Honey bees are so interesting and complex, there’s always more to learn about them. While there are other kinds of bees, which operate by different rules, here, we’ll go over a few more great bits of trivia about honey bees.
Since pretty much all the honey bees we ever run across are female, it’s not widely known that only female honey bees have stingers. The stinger itself is a modified egg-laying organ. Because non-queen honey bees are sterile, they have no need to lay eggs, and so it became a barbed, venom-injecting defense mechanism. And yes, honey bees do die after stinging a human, because the barbed stinger gets stuck so solidly in human skin that it quickly disembowels the bee, but scientists don’t think bees sting knowing that it will kill them.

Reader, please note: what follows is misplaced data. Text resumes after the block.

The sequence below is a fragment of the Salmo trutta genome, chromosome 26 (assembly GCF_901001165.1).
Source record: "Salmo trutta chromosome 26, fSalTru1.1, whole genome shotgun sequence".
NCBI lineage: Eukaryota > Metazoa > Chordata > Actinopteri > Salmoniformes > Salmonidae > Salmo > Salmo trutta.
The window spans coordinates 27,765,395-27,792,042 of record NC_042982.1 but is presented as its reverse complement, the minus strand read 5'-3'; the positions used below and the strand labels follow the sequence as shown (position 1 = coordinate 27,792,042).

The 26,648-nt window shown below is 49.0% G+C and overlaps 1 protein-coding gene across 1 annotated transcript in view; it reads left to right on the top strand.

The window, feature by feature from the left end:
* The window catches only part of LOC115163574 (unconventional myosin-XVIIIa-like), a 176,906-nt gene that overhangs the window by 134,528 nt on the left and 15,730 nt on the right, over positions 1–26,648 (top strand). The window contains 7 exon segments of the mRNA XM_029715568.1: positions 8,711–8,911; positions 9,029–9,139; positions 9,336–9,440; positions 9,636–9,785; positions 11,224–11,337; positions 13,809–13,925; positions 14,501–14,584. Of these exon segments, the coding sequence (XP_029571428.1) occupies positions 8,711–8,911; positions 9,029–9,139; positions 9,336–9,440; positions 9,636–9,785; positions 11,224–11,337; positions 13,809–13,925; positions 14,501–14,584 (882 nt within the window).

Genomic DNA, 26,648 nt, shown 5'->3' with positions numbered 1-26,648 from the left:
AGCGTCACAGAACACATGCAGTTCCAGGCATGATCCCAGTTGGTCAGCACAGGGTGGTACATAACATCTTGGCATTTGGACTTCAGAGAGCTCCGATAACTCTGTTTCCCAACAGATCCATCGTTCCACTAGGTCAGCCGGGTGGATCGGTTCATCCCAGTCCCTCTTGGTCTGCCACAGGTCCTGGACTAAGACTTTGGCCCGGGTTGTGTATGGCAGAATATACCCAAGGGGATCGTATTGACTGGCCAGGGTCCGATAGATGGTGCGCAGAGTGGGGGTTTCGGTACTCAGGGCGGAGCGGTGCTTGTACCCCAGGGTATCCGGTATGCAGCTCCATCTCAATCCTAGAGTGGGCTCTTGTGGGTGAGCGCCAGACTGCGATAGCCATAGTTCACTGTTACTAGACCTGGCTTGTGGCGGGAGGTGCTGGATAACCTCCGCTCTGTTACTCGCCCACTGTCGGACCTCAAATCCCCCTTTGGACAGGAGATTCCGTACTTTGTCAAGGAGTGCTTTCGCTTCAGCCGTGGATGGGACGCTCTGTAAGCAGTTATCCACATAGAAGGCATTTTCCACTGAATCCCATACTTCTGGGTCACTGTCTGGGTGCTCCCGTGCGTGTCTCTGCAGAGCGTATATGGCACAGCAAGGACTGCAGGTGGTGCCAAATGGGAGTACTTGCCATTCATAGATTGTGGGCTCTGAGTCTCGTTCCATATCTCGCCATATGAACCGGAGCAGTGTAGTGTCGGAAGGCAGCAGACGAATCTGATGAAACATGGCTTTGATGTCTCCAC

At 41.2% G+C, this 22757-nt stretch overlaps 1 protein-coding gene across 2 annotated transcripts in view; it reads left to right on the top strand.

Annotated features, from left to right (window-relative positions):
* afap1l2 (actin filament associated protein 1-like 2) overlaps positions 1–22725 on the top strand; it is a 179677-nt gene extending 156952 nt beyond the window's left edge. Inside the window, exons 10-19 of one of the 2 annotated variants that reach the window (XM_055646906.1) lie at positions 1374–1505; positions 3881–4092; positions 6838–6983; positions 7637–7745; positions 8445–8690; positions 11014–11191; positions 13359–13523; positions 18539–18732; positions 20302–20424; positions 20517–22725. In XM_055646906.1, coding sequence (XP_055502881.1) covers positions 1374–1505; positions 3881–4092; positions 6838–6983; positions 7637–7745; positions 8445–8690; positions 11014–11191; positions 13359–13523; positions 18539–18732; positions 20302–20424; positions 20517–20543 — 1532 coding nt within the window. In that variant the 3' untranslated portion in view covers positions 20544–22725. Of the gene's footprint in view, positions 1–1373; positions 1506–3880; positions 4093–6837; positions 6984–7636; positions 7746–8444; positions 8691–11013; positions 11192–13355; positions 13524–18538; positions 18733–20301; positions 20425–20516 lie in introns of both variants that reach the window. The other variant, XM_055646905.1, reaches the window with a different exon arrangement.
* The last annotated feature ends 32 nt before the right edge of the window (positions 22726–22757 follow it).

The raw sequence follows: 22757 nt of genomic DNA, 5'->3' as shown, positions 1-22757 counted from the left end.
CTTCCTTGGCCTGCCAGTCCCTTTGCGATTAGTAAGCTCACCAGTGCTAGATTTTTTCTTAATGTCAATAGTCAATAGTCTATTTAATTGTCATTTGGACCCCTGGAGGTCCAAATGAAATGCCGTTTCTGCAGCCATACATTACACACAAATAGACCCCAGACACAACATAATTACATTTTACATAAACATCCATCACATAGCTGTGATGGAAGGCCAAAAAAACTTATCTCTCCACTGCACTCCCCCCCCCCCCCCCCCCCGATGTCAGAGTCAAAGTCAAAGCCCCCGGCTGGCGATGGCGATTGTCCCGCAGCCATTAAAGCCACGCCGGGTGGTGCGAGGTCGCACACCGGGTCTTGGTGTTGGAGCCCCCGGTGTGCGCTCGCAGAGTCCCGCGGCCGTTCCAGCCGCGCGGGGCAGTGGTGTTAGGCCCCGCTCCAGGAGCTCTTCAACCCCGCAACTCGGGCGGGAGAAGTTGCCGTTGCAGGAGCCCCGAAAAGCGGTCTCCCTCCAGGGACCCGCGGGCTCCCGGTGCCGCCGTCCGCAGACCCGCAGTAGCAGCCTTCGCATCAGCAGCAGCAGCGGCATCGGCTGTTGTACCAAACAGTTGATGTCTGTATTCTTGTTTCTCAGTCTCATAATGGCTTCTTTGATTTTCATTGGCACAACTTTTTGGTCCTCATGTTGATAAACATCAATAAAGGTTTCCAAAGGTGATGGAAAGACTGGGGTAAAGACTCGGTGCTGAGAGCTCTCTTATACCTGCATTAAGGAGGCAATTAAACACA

Meanwhile, the male drone honey bees stay in the hive and mate with the queen. But don’t think this means they have an easy life! In fact, they only get to mate once. According to the UC Berkley Urban Bee Lab, male honey bees die after mating because “the genitalia…pops out explosively at mating…paralyzing and killing them.”
Among other reasons it’s good to be the queen, scientists have found that queen bees can select the sex of their offspring. Not only can the queen choose to lay a fertilized (female) or unfertilized (male) egg, she will only lay a male egg in a cell that is large enough for the larger male larva. Scientists have also seen that queens try to keep their colony at a specific gender balance.